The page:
Mainstream South Asian American diasporic fiction focuses mostly on the post-1965 generation of immigrants, beneficiaries of the Immigration and Naturalization Act of 1965, which abolished national origins quota and facilitated the arrival of highly skilled workers from India and other Asian countries to help the U.S.
Yet the history of immigration from India, China, and Japan to the U.S goes back much further to the early years of the twentieth century, at least, when many Indians, particularly Sikhs from the state of Punjab arrived in California to work in the logging and farming industries. Although historians like Karen Leonard and Ronald Takaki among others have documented this early history of Asian immigration, very few fiction writers have tapped into this rich history for their fictional explorations. Rishi Reddi breaks new ground by undertaking this ambitious project in Passage West.
The novel follows a group of Sikh men, particularly two friends Ram and Karak from 1914 to 1974. The novel begins with the death of Karak and Ram’s preparation of a eulogy which provides a narrative flashback into the life of his friend. The early part of the novel sets up the geographical landscape of Imperial Valley, California, where the two friends find themselves after stints in the British army, time in Hong Kong, and a brief experience in the logging industry in Oregon, for Ram.
Readers are gradually introduced to tumultuous events sweeping through the world, the growing farming community in the Imperial Valley consisting of Sikh and Japanese farmers, the restrictions to land ownership and citizenship rights, the inability for Sikh farmworkers to bring their families with them leading to the growth of bachelor communities, the growing racial hostility, and violence against Asians in the U.S, expressing itself in infamous incidents like Komagata Maru, a Japanese ship that carried passengers who were British subjects from India and who were denied landing rights in Vancouver, Canada, which was also a British colony and were forced to return to India.
We also notice the growth of revolutionary politics with the rising influence of the Ghadhar Party, which consisted of expatriate Indians who raised funds to support armed anti-colonial resistance against the British, going so far as to support Germany during World War 1.
The emotional core of the novel resides in the compelling description of two forbidden love stories. Both Karak and Ram develop relationships with Mexican women who they meet in the farming community. In spite of the anti-miscegenation laws, religious and linguistic differences, Karak marries Rosa and starts a new family and life with her. Ram, on the other hand, is attracted to Rosa’s cousin Adela but feels torn by his loyalty to his wife, Padma, and the son born out of their brief union. Ram and Padma at the beginning of the novel are deeply in love with each other, but as vagaries of their lives and the cruel immigration laws unfold, their ties gradually attenuate.
The racist immigration system is rendered most visible in their harrowing separation. At a more public level, we see the passage of Alien Land laws that restrict land ownership by non-white races, forcing many farmers to become internal refugees looking for land in other states or underpaid employees of farming corporations. Even more poignant is the depiction of Sikh and Japanese soldiers joining the U.S. Army in the First World War, being lured to this task by the promise of citizenship. Yet, in spite of their service, they are denied recognition and dignity for their brave service. Reddi provides us glimpses of the losses faced in the trench warfare as well as the deadly attack of the Spanish influenza of 1918 which claims the life of Amarjeet’s best friend, the Japanese American Harry Moriyama.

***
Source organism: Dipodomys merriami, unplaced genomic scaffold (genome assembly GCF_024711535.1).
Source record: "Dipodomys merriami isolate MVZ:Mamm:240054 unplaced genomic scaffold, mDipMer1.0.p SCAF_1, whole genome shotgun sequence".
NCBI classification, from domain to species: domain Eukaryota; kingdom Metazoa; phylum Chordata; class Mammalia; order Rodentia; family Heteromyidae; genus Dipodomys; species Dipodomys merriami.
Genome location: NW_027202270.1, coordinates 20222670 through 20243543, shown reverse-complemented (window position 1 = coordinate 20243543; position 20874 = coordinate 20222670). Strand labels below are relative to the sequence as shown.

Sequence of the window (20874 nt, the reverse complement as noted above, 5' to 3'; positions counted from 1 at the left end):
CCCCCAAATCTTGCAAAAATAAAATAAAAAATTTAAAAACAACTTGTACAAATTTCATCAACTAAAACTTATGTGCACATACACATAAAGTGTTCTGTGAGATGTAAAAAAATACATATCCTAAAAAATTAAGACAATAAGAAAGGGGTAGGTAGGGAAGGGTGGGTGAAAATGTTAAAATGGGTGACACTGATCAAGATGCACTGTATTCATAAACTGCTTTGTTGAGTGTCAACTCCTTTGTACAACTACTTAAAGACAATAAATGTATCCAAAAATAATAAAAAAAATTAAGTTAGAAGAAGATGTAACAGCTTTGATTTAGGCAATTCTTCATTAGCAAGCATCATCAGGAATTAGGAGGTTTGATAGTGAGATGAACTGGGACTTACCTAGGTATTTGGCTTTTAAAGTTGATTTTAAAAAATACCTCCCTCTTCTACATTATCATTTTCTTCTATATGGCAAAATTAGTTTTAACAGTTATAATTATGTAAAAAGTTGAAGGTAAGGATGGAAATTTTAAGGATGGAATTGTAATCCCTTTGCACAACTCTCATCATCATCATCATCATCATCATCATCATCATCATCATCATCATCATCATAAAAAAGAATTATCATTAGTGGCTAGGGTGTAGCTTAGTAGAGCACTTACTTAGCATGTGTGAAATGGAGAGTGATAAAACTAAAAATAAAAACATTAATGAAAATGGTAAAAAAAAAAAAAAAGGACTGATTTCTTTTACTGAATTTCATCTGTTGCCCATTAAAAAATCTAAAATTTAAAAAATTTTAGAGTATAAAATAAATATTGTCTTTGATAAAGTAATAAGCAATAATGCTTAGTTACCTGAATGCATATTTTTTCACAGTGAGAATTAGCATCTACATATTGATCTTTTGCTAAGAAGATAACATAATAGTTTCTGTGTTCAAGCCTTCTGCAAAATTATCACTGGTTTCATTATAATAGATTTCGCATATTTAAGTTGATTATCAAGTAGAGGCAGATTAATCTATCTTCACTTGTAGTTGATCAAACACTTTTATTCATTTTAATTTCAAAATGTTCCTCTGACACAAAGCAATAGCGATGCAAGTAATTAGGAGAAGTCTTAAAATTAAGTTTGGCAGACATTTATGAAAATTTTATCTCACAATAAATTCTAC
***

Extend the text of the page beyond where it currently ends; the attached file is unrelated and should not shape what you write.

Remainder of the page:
The most brutal rendition of racism is offered in Reddi’s depiction of the sustained attempts by agricultural corporations to exploit the Sikh farmers, not having the right of land ownership, by cheating them of their harvests. This results in the climactic episode in the novel which leads to a murder, the near lynching of a Sikh man, and the long-term effects of this traumatic event in Ram’s ability to return to India.
Reddi’s novel is the product of sustained archival research. She has conducted interviews with descendants of Sikh Mexican families, as well as historical research on the harassment, racism, and violence that these early immigrants were subjected to. She seamlessly weaves historical characters and events in the rich tapestry of her novel. This novel dispels the monolithic model minority myth of South Asian Americans. It celebrates the working-class roots of early immigrants from India, the multiplicity of religions and faith traditions that these immigrants came from and united to fight against common injustices.
In addition, the novel highlights solidarities between various minority groups, not only the marriages between Mexicans and Sikhs, which is very different from the mostly endogamous marriage traditions of South Asian marriages but also the solidarities between Japanese Americans and Indian Americans. This is a novel that deserves serious scholarly attention and should be embraced by more courses in South Asian American literature and history. However, even though this novel is the product of intense scholarship, the research does not burden the writing. The novel flows effortlessly. It is deceptive in its elegance and simplicity and powerful in its empathetic portrayal of early South Asian Americans.
Lopamudra Basu is a professor of English at the University of Wisconsin-Stout. She grew up in Calcutta and currently lives in Eau Claire, Wisconsin.